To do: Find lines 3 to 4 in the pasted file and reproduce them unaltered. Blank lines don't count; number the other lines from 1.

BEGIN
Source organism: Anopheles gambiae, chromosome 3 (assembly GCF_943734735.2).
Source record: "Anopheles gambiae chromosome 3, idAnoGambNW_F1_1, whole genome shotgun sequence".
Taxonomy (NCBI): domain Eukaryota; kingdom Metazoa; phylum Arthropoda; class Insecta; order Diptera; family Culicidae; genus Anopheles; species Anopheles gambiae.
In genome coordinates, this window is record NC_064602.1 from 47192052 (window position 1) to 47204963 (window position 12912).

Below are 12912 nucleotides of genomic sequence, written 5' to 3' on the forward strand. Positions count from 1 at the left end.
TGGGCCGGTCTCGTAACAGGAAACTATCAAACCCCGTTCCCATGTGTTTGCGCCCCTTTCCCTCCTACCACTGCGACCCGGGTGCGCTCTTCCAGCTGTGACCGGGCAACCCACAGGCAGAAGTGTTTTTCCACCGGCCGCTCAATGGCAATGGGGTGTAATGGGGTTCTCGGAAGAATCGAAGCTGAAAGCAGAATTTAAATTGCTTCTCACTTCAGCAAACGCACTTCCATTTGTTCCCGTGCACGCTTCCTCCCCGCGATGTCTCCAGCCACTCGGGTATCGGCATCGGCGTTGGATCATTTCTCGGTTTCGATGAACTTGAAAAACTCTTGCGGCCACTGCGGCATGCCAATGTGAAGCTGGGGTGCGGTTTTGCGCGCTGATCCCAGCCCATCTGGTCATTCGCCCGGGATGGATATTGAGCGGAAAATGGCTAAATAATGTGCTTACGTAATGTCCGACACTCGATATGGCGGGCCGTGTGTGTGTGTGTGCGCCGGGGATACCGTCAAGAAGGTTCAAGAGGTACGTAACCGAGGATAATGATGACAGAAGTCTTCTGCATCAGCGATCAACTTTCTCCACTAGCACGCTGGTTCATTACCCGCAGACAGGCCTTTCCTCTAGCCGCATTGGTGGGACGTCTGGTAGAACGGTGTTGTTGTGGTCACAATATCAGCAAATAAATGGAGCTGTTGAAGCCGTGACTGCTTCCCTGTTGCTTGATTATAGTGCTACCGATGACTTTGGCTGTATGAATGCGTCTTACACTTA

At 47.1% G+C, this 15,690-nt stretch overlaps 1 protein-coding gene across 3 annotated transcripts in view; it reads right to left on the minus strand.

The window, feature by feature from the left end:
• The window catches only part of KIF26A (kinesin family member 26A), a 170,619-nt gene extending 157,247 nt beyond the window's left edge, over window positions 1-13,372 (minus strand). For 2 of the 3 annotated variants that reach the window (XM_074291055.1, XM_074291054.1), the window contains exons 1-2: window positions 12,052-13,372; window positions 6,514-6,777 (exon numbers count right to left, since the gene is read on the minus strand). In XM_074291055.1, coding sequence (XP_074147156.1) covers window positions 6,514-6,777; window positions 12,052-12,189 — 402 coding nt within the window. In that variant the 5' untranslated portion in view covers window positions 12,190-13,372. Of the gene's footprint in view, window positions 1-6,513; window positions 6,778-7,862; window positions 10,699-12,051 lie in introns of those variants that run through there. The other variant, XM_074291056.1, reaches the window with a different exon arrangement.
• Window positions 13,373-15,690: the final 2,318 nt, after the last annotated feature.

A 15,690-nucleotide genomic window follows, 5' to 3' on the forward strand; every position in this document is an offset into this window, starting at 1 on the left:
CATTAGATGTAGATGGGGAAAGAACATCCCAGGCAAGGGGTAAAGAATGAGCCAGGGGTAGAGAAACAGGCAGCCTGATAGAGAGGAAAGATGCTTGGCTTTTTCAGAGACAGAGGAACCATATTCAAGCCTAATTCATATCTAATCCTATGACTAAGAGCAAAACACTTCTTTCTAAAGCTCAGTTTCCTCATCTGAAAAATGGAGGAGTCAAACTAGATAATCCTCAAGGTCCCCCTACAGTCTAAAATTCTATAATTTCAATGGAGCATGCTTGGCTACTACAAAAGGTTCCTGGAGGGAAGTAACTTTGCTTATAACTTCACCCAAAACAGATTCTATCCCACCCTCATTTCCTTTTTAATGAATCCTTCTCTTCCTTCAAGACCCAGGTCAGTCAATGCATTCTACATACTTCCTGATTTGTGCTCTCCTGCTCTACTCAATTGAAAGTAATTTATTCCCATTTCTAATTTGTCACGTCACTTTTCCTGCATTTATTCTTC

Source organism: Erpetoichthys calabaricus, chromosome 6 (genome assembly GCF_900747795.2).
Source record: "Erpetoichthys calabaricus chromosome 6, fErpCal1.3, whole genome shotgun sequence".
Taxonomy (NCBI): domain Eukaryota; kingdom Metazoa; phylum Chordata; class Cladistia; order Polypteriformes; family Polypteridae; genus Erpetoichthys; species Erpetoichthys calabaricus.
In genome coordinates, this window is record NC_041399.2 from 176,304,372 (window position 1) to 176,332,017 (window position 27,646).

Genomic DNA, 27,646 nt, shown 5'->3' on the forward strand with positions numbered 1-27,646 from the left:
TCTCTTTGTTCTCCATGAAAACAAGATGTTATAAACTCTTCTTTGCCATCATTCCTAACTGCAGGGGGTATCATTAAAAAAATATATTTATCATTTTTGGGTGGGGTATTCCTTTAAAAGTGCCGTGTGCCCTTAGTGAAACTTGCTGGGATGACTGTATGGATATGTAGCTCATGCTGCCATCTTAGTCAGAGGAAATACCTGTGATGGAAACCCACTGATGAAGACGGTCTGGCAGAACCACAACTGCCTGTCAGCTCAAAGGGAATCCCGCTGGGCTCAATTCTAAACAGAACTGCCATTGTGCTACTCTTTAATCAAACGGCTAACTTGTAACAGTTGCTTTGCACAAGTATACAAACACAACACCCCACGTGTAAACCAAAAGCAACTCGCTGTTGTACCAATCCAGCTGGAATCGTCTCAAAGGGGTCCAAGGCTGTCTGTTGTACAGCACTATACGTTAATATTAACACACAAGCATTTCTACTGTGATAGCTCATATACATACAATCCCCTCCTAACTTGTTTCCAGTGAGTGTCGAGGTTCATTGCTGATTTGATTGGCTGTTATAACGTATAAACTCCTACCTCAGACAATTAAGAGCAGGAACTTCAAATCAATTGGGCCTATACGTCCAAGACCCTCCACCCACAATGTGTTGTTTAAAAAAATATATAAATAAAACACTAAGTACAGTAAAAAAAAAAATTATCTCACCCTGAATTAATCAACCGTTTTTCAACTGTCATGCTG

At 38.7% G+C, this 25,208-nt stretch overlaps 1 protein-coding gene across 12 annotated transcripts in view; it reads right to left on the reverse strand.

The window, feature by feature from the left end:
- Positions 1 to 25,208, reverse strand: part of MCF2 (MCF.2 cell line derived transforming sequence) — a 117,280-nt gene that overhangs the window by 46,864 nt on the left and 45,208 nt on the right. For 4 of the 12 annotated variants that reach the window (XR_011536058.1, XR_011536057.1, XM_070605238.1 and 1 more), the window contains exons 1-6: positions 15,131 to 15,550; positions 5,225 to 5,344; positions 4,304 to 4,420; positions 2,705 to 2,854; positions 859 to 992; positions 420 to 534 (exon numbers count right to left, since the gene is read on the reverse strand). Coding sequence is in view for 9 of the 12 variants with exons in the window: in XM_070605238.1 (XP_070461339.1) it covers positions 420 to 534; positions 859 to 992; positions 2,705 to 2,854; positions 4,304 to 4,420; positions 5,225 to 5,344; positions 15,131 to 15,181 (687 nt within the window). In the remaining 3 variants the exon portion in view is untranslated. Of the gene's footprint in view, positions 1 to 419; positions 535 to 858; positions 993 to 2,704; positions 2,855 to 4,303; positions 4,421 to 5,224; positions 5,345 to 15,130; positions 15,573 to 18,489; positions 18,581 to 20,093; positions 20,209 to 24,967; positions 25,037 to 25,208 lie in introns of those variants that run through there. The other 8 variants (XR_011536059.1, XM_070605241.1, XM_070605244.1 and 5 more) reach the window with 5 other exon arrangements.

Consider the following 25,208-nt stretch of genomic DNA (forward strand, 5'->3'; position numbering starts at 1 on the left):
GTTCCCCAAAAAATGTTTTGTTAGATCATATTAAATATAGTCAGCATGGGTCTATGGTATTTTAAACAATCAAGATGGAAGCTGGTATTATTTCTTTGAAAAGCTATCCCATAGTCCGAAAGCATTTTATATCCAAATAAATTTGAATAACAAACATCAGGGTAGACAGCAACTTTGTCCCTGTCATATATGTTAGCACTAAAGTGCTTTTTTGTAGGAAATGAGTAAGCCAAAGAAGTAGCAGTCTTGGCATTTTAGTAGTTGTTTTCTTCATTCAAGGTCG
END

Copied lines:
Taxonomy (NCBI): domain Eukaryota; kingdom Metazoa; phylum Arthropoda; class Insecta; order Diptera; family Culicidae; genus Anopheles; species Anopheles gambiae.
In genome coordinates, this window is record NC_064602.1 from 47192052 (window position 1) to 47204963 (window position 12912).